Thursday, October 4, 2012

Converting a SQL Analysis Report from Native Mode to SharePoint Integration Mode

This will cover creating a new data connection and report library, taking an existing report from Reporting Services – Native Mode that uses a Shared Connection, and migrating the existing report to the new SharePoint location

What you’ll need:
  • SharePoint Report Library – To hold your published reports
  • SharePoint Data Connection Library – To hold your shared data connections
  • A report you want to save
  • Your data source(s) – you can find these within the report references
  • SQL Server Report Builder – This is a local report building client available here:
Let’s start within SharePoint.  Enter the SharePoint site you want visitors to consume reports from.

Step 1: Setup your Report Library in SharePoint

If you don’t have a Report Library to save your reports to, these steps will help you set one up
  • On your SharePoint site, choose Site Actions and More Options
  • Filter by Library
  • Choose Report Library
  • Provide a name for your report library.  If you cant decide on one, just go with “Reports”
  • Click Create

Step 2: Setup your Data Connection Library in SharePoint

Similar to the steps above, we want to create another library on our site, only this time to hold our data connections that our reports use.  This way, we can share data connections with other reports.
  • On your SharePoint site, choose Site Actions and More Options
  • Filter by Library
  • Choose Data Connection Library
  • Provide a name for your report library, if you cant think of one, go with Report Data Connections
  • Select More Options
  • (optional) Under Navigation, choose No.  This will suppress the Data Connection Library from showing on the left navigation of your site.  While optional, typically there’s no reason for your users to need quick access to your data connections.
  • Click Create

Once you have your Data Connection Library created, we just want to do some housework while we can, to keep things neat and tidy.
  • Choose the Documents tab underneath Library Tools in the Ribbon
  • Choose New Folder
  • Create a folder called Data Sources. 
  • Repeat this process, and create a folder’s called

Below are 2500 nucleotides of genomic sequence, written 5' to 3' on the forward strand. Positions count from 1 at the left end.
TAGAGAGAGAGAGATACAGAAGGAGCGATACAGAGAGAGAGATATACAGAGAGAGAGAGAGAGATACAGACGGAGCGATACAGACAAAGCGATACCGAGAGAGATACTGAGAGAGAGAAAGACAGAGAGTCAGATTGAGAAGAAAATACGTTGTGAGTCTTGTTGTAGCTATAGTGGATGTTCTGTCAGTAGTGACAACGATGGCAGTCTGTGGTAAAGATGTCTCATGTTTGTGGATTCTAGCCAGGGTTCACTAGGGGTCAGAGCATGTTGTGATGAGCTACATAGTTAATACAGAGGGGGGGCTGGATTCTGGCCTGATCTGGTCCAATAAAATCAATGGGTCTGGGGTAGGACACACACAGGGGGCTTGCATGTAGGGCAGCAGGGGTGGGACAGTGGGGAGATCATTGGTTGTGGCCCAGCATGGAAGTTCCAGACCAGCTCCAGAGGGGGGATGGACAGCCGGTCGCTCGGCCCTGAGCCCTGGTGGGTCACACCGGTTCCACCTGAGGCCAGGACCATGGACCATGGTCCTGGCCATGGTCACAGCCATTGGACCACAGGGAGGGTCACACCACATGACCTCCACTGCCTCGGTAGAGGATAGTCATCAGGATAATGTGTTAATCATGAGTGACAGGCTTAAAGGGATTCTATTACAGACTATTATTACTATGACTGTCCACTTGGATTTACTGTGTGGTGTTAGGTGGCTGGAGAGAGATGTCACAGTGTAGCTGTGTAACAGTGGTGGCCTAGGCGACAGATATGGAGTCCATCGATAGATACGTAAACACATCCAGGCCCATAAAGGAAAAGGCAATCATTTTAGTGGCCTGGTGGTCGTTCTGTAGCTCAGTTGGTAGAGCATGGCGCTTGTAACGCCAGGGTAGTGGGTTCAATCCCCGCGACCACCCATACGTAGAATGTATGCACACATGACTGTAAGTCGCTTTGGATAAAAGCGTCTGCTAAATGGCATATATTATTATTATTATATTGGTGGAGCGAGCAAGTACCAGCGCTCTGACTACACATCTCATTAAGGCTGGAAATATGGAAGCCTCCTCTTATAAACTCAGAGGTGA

• Datasets
    • ODCs
    • Report Parts
  • You may not need all of these folders to convert your report, but now you have the structure in this library to hold all data sources, data sets, office data connections (like connections from Excel) and Report Parts going forward

Lastly, we need to enable some file types in our connection library, to allow us to create new data files within SharePoint

  • While within your Data Connection Library, click Library Settings from the Library tab underneath Library Tools in the Ribbon
  • Choose Advanced Settings
  • For Content Types, choose Yes to allow management of content types
  • Click OK
  • Further down on the Library Settings, under Content Types choose Add from existing content types
  • From the Available Site Content Types, choose:
    • Report Builder Model
    • Report Builder Report
    • Report Data Source
  • Click Add
  • Click OK

Step 3: Get your Report

The above steps are a one-time deal, once you have your libraries created, you have a spot to always store this data.  Now, we can look at “converting” your report from Native Mode into SharePoint.

  • Go to your existing report server (typically http://<reportserver>/Reports)
  • Browse to the appropriate directory that contains your report.  Here, Ive navigated down one level to choose a Claims Paid report
  • Hover over the report, click on the arrow, and choose Download..
  • Once given the option, choose to Save your report.  Obviously, make note of where you saved this report.

Step 4: Gather your report properties to “convert” your report

Have you noticed I put the term convert in quotes a few times?  Its because were really not converting anything, more or less just saving it to a new location.  To perform the rest of the steps, you need to have installed SQL Server Report Builder, linked to at the top of this article